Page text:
Animal Crossing: New Horizons took the world by storm when it came out in March, and with its godlike release timing, served as the perfect game to get millions of people through lockdown. Its massive popularity sent the game rocketing up the charts, even becoming the best selling Switch game of all time in Japan.

However, it didn’t take too long for the hype to die down and for most players to stop visiting their virtual island, with many claiming that the newest instalment was a letdown compared to previous entries in the series. So what went wrong, and why did these complaints only arise in the weeks and months after the game’s release? 

A lot of the issue boils down to what could have been a fantastic addition to the series – free content updates. When Nintendo originally announced that the game would be consistently supplemented with additional free content after its release, most fans responded positively; it’s an undeniable fact that previous entries in the series, such as New Leaf on the 3DS, became boring after several months of play. In contrast, the promise of more content being injected into New Horizons, which would help to keep the game fresh (and continue to give fans something to look forward to), seemed like an incredible idea. 

Unfortunately, what was a game changer (literally) on paper was implemented at the cost of the quality of the base game, with many features that had been present and popular in the older games being completely missing from New Horizons. Things such as the art section of the museum, diving for sea creatures, and the dream suite, which were all available from the get go in New Leaf, were sorely absent from New Horizons, only to be added via updates in later months. While some completely new things, such as Gullivarrr the pirate, have been added too, most of the updates have simply consisted of reintroducing things that, honestly, should have just been there from the start. 

Diving was re-introduced as a main addition in the first summer update, despite being a feature we’d already had before in the 3DS game, New Leaf.

So, if they’re in the game now, then what’s the problem? Simply put, a major case of burnout. The loyal fans who had been counting down the days to New Horizons’ release were desperate to enjoy as much of the game as they could, as soon as they could. With so many features missing though, they were stuck bingeing the same options over and over: fishing, bug catching, designing, and decorating for months on end. After growing tired of repeating those things, fans flocked to newly added (or returning) features and exhausted those too, and the cycle repeats still. Rather than having an abundance of things to do from the start, and being able to spread out how much time they spent on each activity, players simply exhausted the limited activities faster than the updates could compensate for a lack of things to do.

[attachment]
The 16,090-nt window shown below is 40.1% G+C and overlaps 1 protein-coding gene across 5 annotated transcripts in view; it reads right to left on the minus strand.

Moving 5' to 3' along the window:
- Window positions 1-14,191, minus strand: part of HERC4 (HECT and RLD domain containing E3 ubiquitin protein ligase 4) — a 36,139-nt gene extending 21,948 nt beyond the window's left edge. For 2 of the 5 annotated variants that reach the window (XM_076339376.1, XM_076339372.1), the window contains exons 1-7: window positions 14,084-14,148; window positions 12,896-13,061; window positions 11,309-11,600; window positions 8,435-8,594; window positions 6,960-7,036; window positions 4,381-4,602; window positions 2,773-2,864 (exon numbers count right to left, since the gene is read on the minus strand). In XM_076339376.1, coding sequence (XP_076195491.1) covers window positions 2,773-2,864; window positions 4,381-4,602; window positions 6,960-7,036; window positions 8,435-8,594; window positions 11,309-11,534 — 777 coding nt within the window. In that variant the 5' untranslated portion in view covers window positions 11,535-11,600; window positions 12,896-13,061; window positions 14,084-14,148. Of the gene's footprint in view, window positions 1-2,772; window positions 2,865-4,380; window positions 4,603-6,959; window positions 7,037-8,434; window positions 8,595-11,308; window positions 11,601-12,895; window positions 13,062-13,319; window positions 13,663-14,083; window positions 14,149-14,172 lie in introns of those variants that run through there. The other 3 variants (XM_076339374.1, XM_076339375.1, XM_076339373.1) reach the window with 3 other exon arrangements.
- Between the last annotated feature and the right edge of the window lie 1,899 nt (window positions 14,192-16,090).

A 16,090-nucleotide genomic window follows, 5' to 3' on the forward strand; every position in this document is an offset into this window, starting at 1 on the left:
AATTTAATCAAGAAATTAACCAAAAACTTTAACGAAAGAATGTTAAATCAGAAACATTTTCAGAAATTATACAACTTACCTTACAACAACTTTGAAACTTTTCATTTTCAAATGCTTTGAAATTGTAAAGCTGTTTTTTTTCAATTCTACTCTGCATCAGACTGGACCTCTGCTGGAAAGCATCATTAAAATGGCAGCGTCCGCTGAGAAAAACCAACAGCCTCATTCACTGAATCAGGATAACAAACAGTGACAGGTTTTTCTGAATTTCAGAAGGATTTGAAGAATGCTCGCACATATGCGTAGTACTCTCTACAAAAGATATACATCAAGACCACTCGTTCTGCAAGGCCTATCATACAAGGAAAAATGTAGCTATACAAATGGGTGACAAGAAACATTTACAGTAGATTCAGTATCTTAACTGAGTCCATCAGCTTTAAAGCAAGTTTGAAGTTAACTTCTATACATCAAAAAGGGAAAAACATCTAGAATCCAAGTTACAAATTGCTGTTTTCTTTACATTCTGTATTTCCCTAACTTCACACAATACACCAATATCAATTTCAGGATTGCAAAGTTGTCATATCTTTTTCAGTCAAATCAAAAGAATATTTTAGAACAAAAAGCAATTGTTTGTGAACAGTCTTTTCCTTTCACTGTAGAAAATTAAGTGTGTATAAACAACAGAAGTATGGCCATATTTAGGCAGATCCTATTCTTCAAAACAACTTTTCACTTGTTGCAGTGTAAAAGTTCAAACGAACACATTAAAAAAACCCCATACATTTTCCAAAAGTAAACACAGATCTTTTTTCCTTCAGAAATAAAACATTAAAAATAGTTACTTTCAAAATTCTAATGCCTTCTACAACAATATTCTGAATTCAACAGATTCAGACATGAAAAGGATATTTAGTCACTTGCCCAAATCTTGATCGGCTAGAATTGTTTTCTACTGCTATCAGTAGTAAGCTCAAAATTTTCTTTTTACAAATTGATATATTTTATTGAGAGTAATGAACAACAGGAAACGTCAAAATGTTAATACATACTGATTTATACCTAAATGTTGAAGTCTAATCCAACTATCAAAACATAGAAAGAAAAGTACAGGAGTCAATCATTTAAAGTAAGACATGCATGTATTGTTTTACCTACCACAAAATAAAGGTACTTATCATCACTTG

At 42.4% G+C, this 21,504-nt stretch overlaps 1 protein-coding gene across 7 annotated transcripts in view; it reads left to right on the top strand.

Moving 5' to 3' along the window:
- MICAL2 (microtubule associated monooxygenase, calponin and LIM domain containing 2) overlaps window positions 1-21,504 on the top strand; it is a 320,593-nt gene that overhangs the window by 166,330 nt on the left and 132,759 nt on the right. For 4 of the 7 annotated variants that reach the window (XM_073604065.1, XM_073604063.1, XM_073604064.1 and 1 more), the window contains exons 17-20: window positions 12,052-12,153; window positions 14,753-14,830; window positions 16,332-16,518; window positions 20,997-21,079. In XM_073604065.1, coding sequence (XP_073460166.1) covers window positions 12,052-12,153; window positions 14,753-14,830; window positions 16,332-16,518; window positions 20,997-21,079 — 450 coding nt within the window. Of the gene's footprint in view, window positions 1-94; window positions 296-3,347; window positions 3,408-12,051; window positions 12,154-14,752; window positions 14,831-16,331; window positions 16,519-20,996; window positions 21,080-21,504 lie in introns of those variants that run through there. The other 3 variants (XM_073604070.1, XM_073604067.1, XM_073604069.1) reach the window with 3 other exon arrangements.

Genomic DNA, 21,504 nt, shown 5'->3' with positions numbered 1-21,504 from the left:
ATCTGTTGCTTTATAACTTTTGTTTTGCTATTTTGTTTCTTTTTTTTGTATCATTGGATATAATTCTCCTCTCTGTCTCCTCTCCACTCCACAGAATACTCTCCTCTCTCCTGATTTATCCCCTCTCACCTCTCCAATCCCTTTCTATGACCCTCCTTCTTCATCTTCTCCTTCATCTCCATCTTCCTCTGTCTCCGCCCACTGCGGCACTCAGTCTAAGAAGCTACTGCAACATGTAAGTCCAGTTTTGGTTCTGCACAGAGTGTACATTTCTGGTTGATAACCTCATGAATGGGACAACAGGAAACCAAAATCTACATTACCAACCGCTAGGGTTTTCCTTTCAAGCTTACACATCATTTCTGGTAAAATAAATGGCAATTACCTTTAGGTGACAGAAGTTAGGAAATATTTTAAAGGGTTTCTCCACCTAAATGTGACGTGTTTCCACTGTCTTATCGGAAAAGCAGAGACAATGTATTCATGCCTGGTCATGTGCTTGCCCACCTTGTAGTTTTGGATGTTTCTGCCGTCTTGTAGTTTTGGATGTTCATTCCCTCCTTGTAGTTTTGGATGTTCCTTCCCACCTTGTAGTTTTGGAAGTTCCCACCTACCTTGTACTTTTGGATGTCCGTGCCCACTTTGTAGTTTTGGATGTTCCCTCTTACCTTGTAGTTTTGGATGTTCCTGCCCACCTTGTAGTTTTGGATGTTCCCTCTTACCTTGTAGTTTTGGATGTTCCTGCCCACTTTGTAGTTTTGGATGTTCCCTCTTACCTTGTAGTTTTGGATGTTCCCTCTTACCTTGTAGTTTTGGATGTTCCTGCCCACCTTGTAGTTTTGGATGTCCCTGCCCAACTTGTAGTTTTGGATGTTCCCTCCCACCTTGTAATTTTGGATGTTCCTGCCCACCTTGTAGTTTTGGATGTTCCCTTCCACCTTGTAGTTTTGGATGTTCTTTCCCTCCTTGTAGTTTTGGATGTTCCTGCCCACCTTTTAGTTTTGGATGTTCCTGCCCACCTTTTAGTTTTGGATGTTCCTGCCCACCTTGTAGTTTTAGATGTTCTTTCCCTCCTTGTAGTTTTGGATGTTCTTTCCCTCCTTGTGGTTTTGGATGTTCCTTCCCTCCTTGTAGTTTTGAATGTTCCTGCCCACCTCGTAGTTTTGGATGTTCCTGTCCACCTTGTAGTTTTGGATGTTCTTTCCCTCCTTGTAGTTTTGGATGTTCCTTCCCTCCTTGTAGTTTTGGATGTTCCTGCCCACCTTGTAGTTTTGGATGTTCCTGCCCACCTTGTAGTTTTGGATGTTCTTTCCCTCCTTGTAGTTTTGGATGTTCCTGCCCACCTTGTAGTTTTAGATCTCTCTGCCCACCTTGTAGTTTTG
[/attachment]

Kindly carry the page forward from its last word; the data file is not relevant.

Updates aside, there is also a noticeable lack of unlockable content in New Horizons in comparison to the previous games in the series. For example, the Nooklings’ shop only has one upgrade available in New Horizons, in comparison to a whopping four in New Leaf, which took literal months to unlock without changing the date on your console. Even your house has far fewer expansion projects available; in New Horizons, your extra rooms (excluding the second floor and basement) are stuck at being half the size of your main room, and for no apparent reason. Why these couldn’t have been expanded to be bigger like in New Leaf, which had a staggering 17 expansions available in comparison to New Horizons’ five, I have no idea. Paying off your home loan in full is no longer something that could take potentially years, and as a result there’s less incentive for players to keep coming back each day to sell their fruit and fossils. 

Paying off your home loan is easier than ever, with far less house expansions available than there was in the previous game.

So, is New Horizons actually a bad game? Absolutely not. However, is it the most barebones mainline Animal Crossing game so far? In its base form, very arguably yes. I have no doubt in my mind that a year from now, the game will have more than enough content to make up for the lack of it at release, but sadly, the damage is already done to the players who began their island getaway early on in the game’s life. The updates are, in the long run, a lot more beneficial to those who pick up New Horizons at a later date, so they can have a fuller, more complete Animal Crossing experience, more reminiscent of the titles gone by. 

Personally, I think free content updates are a fantastic idea for the series going forward, but they should not have been included at the expense of the base content. Life simulation games inevitably get repetitive after a while, and so even adding things as basic as new furniture sets, or dialogue for the villagers would have been an excellent way to make additions to an already complete game; something which New Horizons simply isn’t. Updates should not serve as a means to gradually finish what is essentially an unfinished game, and I sincerely hope that by the time the next instalment of the series is upon us, that Nintendo learns from the complaints of their fans. I still adore the game, but after watching numerous friends stop playing due to boredom, I can’t help but feel a bit sad that its potential was essentially thwarted from the start. Now, here’s hoping that Tortimer’s Island will make a return soon; I miss those minigames…


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